Enter better cloud storage, and remember, I don’t use affiliate links or ads! I mentioned MEGAchat above which is a bonus feature of the Mega Secure Cloud Storage package. One of the best out there that comes with 20 GB of highly secure storage on its free package.
You get an extra 5 GB of storage when you add the android app and complete other ‘missions’. Their pro plans have the same security as the free plan but offer storage up to 15 TB!
The virtual drive feature is a godsend, and it doesn’t mess around like OneDrive does. It performs intuitively as a good back up service should, and I don’t know what I’d do without it now.
Once a month, as a failsafe, I also back up all my folders to an external cold hard drive to ensure I never lose anything. It’s also backed up within Windows automatically but that can’t always be trusted.
Desktop security suite and antivirus
I’ll be the first to admit that I rarely used antivirus programs as I believed they were a rip off. Then I started writing again and was suddenly worried about a desktop intrusion! Thus, I had to go looking for a good antivirus program – and I’m glad I did.
After a lot of research, I settled on Bitdefender. It’s one of the better ones out there and is less of an antivirus program and more of a total security suite.
The password manager helps to secure all sites I enter a password on and enables me to use an extremely complicated unique password for each site – including KDP! My only gripe with the Bitdefender password manager is that it doesn’t sync to Android but biometrics overcomes that.
Its Android security package is exemplary and enables you to lock all apps on the device, which means any app can only be opened with a fingerprint or passcode. I still find new ways of using Bitdefender all the time, and its great peace of mind.
Internet security and web protection
I download so much in the way of book cover images, photoshop files, and formatting files that I needed something to help fight the growing onslaught of attacks through the internet.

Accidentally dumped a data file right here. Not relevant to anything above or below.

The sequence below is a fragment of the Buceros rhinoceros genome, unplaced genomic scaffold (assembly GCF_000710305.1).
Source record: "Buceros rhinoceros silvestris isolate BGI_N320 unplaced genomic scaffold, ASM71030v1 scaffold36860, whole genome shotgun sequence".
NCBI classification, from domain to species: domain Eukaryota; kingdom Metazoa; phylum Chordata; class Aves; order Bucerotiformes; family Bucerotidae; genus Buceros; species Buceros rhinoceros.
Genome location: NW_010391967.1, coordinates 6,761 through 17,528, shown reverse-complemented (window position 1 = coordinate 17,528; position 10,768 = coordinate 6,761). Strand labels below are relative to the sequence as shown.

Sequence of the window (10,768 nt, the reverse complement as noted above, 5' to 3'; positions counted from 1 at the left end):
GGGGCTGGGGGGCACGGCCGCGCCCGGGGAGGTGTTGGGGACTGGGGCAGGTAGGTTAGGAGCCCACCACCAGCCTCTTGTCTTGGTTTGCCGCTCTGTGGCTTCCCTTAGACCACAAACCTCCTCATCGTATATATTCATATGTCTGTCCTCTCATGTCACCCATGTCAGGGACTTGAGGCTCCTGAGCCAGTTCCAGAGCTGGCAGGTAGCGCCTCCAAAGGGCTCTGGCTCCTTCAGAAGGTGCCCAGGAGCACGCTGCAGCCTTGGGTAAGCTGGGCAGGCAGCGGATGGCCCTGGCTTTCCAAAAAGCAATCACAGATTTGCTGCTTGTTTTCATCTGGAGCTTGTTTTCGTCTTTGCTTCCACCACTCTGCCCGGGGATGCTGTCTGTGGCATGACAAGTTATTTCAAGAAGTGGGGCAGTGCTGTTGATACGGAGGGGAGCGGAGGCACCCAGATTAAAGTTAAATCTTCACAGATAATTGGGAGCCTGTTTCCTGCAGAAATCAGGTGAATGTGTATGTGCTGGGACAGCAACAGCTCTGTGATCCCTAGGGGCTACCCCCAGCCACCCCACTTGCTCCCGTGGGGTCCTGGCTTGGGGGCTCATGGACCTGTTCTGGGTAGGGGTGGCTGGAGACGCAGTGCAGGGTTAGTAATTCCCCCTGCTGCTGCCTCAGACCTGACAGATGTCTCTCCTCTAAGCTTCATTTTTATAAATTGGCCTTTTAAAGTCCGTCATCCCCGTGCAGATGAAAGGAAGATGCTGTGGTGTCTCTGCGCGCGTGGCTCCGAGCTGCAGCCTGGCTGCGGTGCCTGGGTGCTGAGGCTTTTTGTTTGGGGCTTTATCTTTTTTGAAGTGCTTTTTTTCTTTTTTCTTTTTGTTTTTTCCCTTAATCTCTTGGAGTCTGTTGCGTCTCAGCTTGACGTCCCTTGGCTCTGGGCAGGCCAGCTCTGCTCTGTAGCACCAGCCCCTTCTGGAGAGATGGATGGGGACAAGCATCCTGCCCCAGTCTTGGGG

Again, Bitdefender includes browser extensions and security against ransomware and other internet issues. It also lets you know if you are about to enter a dodgy site and can be set to block tracking cookies and tracers from any site you visit.
There’s also a nice touch on the search listings in the way of a green tick. When you search for something on Google or other engines, if a site is safe to enter, then a green tick will appear next to the title link to let you know it’s safe.
Speaking of browsers, I use the Brave browser, which is one of the safest internet browsers out there today. It’s still a challenge to fully move away from Chrome but I’m using Brave more and more and the Android version is as good as Chrome.
If you’re carrying out dodgy research, then you can open a private browser in Brave and use the Tor network within that browser. Every little bit of privacy helps.
Everyone should also be using a VPN to explore the internet. I use Bitdefender VPN and have had no problems with it all. Though, there are many others out there, but generally all the same price.
As someone who writes full time, desktop and internet security is paramount for peace of mind in the event of an attack by virus or hacker.
The above is what I use and your set up may be different. Either way, hit me up on Twitter and let me know what you think – or if there’s something I’ve missed that we should also use!